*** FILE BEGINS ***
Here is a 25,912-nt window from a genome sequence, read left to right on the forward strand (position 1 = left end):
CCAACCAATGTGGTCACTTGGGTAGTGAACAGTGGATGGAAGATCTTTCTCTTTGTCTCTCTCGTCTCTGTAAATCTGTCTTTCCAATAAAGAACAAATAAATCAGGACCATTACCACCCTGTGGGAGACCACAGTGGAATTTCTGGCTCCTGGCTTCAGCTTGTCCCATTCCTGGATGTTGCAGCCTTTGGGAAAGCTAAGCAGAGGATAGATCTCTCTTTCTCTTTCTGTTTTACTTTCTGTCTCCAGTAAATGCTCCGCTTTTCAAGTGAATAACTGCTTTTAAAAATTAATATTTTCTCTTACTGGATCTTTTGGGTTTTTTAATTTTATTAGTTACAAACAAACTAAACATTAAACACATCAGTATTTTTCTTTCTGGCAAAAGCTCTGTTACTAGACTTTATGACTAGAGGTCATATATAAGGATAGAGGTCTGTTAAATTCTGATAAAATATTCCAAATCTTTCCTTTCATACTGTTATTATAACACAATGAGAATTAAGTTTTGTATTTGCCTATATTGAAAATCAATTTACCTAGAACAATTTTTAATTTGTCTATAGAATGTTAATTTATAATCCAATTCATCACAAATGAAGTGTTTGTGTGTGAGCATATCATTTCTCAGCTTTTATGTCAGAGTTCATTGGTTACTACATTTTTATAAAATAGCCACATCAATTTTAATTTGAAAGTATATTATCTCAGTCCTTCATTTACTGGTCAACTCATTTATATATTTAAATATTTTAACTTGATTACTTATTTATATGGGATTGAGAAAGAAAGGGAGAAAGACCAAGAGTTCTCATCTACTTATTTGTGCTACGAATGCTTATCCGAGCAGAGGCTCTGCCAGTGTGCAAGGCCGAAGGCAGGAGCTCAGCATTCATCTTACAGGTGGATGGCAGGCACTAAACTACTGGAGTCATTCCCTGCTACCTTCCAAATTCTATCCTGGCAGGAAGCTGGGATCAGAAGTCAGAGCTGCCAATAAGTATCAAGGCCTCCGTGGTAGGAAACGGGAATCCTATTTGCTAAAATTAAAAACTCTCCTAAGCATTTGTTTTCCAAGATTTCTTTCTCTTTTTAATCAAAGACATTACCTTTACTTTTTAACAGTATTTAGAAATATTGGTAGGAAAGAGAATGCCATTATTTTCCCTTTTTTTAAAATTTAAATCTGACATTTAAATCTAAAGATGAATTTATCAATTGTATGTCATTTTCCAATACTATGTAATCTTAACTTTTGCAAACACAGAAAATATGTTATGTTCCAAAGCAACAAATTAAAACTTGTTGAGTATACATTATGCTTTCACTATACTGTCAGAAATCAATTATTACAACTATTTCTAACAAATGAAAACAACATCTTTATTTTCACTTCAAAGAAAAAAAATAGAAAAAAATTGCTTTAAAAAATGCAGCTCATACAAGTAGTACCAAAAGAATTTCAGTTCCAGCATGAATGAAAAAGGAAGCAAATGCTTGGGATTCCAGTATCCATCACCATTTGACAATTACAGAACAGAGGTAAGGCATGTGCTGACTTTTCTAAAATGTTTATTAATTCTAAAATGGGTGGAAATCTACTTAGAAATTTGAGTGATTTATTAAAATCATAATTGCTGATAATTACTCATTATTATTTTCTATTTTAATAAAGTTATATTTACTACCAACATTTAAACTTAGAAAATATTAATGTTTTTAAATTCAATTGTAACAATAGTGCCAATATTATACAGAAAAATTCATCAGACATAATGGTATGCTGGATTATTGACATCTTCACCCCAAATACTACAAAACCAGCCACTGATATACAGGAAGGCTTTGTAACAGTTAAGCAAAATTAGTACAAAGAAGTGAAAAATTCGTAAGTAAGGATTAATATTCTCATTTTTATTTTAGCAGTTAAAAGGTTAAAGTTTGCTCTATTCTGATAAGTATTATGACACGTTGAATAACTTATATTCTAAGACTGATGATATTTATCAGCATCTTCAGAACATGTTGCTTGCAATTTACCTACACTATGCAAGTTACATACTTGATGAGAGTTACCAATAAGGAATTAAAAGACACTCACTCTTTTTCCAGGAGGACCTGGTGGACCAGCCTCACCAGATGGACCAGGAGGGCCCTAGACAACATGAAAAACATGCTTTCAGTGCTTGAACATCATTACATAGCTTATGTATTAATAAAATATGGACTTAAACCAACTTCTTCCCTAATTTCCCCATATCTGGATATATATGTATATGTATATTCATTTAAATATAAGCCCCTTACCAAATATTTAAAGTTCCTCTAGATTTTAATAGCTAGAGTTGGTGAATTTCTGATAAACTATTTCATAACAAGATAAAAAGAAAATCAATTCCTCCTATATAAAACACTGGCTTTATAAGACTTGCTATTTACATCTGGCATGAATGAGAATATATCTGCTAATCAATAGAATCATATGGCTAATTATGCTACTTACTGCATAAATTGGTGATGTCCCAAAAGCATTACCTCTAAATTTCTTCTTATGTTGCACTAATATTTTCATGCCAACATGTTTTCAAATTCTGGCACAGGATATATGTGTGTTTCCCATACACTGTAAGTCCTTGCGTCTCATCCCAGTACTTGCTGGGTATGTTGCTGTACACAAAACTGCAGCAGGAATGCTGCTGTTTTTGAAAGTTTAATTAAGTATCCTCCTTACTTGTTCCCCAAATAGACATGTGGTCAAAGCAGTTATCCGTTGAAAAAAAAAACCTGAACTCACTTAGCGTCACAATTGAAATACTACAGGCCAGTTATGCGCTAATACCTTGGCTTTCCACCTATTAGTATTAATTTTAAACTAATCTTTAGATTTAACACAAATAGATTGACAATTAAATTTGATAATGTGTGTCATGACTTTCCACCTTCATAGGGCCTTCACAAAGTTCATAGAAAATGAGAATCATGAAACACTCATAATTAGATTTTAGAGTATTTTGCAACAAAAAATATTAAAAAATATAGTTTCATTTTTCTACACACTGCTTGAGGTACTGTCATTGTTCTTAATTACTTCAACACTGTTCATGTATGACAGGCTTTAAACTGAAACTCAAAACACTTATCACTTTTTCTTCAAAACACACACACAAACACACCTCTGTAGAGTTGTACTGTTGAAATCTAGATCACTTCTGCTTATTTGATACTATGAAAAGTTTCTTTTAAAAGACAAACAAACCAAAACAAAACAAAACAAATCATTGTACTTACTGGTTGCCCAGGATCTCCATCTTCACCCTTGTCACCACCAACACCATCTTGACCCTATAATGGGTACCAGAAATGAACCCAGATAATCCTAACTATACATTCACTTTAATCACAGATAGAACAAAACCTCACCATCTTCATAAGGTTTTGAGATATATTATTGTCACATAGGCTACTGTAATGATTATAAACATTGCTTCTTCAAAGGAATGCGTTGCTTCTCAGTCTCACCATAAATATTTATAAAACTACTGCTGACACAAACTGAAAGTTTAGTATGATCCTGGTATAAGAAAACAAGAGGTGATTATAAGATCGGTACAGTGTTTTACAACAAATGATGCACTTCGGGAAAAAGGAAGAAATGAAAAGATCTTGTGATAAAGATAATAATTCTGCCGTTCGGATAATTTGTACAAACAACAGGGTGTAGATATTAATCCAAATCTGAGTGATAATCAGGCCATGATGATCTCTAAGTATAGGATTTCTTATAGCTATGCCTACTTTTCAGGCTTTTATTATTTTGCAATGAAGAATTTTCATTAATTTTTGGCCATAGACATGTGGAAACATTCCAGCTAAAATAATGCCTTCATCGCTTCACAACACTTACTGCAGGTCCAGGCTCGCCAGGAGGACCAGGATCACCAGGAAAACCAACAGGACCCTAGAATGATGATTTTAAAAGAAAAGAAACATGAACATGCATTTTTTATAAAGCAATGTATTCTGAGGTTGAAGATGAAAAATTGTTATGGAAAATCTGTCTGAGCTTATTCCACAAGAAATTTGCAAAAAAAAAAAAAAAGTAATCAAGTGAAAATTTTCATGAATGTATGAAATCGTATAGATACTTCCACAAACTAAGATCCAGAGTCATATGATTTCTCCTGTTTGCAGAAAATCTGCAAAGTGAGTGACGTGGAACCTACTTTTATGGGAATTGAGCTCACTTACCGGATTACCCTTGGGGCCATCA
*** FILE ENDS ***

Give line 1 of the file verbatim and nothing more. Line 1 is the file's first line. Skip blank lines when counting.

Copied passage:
Here is a 25,912-nt window from a genome sequence, read left to right on the forward strand (position 1 = left end):